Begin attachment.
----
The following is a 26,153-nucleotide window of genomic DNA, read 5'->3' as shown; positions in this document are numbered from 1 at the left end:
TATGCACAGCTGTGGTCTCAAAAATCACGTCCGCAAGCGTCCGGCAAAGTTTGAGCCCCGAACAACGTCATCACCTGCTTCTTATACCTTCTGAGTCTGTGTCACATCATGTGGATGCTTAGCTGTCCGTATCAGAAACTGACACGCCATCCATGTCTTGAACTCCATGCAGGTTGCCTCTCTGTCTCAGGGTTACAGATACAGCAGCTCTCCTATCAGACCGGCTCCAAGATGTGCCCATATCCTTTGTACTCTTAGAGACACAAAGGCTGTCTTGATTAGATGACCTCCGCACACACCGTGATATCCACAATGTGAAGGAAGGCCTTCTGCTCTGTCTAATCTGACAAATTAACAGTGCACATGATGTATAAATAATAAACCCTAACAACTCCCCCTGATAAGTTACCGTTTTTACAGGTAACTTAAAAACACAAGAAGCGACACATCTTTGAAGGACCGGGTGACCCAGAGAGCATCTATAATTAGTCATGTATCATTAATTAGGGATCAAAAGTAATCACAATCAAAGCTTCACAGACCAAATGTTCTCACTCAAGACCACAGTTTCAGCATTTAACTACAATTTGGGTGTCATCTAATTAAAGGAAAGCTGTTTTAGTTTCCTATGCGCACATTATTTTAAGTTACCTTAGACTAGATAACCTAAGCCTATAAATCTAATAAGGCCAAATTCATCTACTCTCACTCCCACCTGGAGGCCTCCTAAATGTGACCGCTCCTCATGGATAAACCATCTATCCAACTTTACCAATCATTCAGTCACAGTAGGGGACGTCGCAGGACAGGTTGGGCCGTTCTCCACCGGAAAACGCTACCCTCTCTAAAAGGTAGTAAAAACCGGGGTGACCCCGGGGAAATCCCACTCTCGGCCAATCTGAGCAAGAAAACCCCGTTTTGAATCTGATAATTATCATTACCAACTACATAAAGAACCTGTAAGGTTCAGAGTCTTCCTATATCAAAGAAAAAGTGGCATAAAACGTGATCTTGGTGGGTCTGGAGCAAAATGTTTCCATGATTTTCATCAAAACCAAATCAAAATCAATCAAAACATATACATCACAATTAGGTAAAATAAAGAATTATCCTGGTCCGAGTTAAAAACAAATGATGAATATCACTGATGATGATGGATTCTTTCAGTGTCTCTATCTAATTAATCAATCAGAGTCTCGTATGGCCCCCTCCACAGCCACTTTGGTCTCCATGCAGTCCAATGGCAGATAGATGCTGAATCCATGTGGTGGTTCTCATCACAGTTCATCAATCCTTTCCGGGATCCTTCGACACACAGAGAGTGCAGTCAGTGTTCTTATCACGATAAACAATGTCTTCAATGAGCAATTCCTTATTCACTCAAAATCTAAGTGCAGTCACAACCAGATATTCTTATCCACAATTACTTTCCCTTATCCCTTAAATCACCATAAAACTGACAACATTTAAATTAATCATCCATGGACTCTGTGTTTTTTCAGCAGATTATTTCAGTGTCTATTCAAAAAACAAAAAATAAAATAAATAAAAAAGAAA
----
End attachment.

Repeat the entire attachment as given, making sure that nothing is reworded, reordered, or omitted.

The following is a 26,153-nucleotide window of genomic DNA, read 5'->3' as shown; positions in this document are numbered from 1 at the left end:
TATGCACAGCTGTGGTCTCAAAAATCACGTCCGCAAGCGTCCGGCAAAGTTTGAGCCCCGAACAACGTCATCACCTGCTTCTTATACCTTCTGAGTCTGTGTCACATCATGTGGATGCTTAGCTGTCCGTATCAGAAACTGACACGCCATCCATGTCTTGAACTCCATGCAGGTTGCCTCTCTGTCTCAGGGTTACAGATACAGCAGCTCTCCTATCAGACCGGCTCCAAGATGTGCCCATATCCTTTGTACTCTTAGAGACACAAAGGCTGTCTTGATTAGATGACCTCCGCACACACCGTGATATCCACAATGTGAAGGAAGGCCTTCTGCTCTGTCTAATCTGACAAATTAACAGTGCACATGATGTATAAATAATAAACCCTAACAACTCCCCCTGATAAGTTACCGTTTTTACAGGTAACTTAAAAACACAAGAAGCGACACATCTTTGAAGGACCGGGTGACCCAGAGAGCATCTATAATTAGTCATGTATCATTAATTAGGGATCAAAAGTAATCACAATCAAAGCTTCACAGACCAAATGTTCTCACTCAAGACCACAGTTTCAGCATTTAACTACAATTTGGGTGTCATCTAATTAAAGGAAAGCTGTTTTAGTTTCCTATGCGCACATTATTTTAAGTTACCTTAGACTAGATAACCTAAGCCTATAAATCTAATAAGGCCAAATTCATCTACTCTCACTCCCACCTGGAGGCCTCCTAAATGTGACCGCTCCTCATGGATAAACCATCTATCCAACTTTACCAATCATTCAGTCACAGTAGGGGACGTCGCAGGACAGGTTGGGCCGTTCTCCACCGGAAAACGCTACCCTCTCTAAAAGGTAGTAAAAACCGGGGTGACCCCGGGGAAATCCCACTCTCGGCCAATCTGAGCAAGAAAACCCCGTTTTGAATCTGATAATTATCATTACCAACTACATAAAGAACCTGTAAGGTTCAGAGTCTTCCTATATCAAAGAAAAAGTGGCATAAAACGTGATCTTGGTGGGTCTGGAGCAAAATGTTTCCATGATTTTCATCAAAACCAAATCAAAATCAATCAAAACATATACATCACAATTAGGTAAAATAAAGAATTATCCTGGTCCGAGTTAAAAACAAATGATGAATATCACTGATGATGATGGATTCTTTCAGTGTCTCTATCTAATTAATCAATCAGAGTCTCGTATGGCCCCCTCCACAGCCACTTTGGTCTCCATGCAGTCCAATGGCAGATAGATGCTGAATCCATGTGGTGGTTCTCATCACAGTTCATCAATCCTTTCCGGGATCCTTCGACACACAGAGAGTGCAGTCAGTGTTCTTATCACGATAAACAATGTCTTCAATGAGCAATTCCTTATTCACTCAAAATCTAAGTGCAGTCACAACCAGATATTCTTATCCACAATTACTTTCCCTTATCCCTTAAATCACCATAAAACTGACAACATTTAAATTAATCATCCATGGACTCTGTGTTTTTTCAGCAGATTATTTCAGTGTCTATTCAAAAAACAAAAAATAAAATAAATAAAAAAGAAA